An Invitation to Our Readers: We want you to add your voice to the conversation by sharing stories about ways evangelicals are reclaiming the faith and rescuing it from partisan politics. Use the hashtag #RescuingJesus across social media and help us shine a light on the individuals and organizations who are propelling this shift.
Read on to learn about some of the individuals who are part of the new face of the Evangelical movement.
Lanza hiking in the Grand Canyon, May 2015. Photo credits: Michael Lanza
When the country’s largest consumer co-op retailer announces it will close its doors and website on one of the biggest shopping days of the year, it attracts attention. REI did just that when it announced last week that it’s closing all 143 stores on Black Friday, the day after Thanksgiving, and won’t process any online purchases until the following day. Employees will get a paid day off and be encouraged to get outside—and no doubt many of them will.
Beyond the benefit to REI’s workers and potential impact on company sales, does this matter to anyone else? I say, yes, it does, for reasons that reach far beyond REI’s walls. Maybe least obviously, but most importantly, this is good for our kids.
George Orwell’s 1984 taught us that language—and who uses it—truly does matter. In the case of educating Texan youth about American history, language matters a great deal. McGraw-Hill Education’s current geography textbook, approved for Texas high schools, refers to African slaves as “workers” in a chapter on immigration patterns. Other linguistic sleights of hand include using the passive voice to obscure slave owner’s brutal treatment of slaves. It appears we have a Ministry of Truth at work after all, just like the one where Orwell’s ill-fated hero Winston Smith worked, rewriting history. The fact is especially disconcerting, as Texas is the largest consumer of textbooks.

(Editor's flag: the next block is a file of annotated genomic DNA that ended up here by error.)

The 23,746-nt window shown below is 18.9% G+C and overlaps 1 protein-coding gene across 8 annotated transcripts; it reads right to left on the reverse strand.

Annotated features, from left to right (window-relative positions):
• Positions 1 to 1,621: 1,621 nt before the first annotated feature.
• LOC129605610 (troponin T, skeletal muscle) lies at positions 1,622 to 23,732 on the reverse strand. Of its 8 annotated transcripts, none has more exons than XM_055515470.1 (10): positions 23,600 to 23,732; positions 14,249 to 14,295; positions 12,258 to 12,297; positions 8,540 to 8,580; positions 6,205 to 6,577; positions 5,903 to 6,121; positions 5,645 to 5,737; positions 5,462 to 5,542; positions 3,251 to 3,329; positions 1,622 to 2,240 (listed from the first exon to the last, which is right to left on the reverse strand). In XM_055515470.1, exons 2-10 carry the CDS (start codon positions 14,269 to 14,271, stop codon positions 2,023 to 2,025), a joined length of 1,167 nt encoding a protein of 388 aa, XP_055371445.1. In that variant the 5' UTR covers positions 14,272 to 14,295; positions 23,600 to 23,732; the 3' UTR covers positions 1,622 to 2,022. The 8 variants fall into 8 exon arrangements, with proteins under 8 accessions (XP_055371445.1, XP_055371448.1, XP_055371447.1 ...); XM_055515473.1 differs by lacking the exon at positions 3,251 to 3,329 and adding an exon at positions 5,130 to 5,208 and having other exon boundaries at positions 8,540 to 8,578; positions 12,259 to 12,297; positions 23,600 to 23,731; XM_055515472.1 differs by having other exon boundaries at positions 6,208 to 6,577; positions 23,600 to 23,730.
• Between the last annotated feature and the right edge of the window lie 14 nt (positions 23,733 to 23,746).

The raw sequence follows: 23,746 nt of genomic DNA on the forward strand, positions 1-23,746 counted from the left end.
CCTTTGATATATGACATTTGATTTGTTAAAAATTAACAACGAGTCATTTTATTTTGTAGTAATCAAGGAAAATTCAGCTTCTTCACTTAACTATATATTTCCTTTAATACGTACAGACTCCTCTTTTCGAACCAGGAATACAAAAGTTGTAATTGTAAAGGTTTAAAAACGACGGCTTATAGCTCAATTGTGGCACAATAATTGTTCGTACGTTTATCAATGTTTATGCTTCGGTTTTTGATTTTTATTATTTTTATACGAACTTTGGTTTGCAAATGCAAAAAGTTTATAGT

From Steubenville to State College to Missoula, small towns often step into the spotlight where sex crimes are concerned. After the stark details get spun through the news cycle, the towns are left to themselves again, usually divided, impenitent, and often unable to determine what role the community itself played in perpetuating the violence or the criminalization of the victims. As a young woman involved in a small town scandal myself, I can testify to the communal damage that lasts long after journalists and reporters have moved on to the next big story.
It is mysterious and beautiful, literally a creature from a different world. Its body is ebony above and golden below, a serpent with aposematic paint. The edges of the opposing colors undulate down its side until the yellow becomes drips on the black, dorsally flattened tail. The exotic animal is a yellow bellied sea snake, Pelamis platura, which is normally found in warm, tropical waters. But due to a recent climatic vagary, the snake has found its way onto an Oxnard beach, miles up the coast from Los Angeles, hundreds of miles from the edge of its normal range. It is stunning, amazing, but how is the event chronicled?
I wrote The Rebellious Life of Mrs. Rosa Parks to challenge the limited stories and troubled uses of Parks and the movement. There was nothing natural or passive about what Rosa Parks did but rather something fiercely determined. It was not a singular act but part of her larger lifelong history of activism, a string of acts of bus resistance in the years preceding her stand, and a collective uprising following her arrest that led to a mass movement in Montgomery. To the end of her life, Parks believed the struggle for racial justice was not over and she continued to press for more change in the United States.
Some Tennessee lawmakers and parents are in a tizzy because they believe seventh-graders are spending too much time learning about Islam as part of social studies.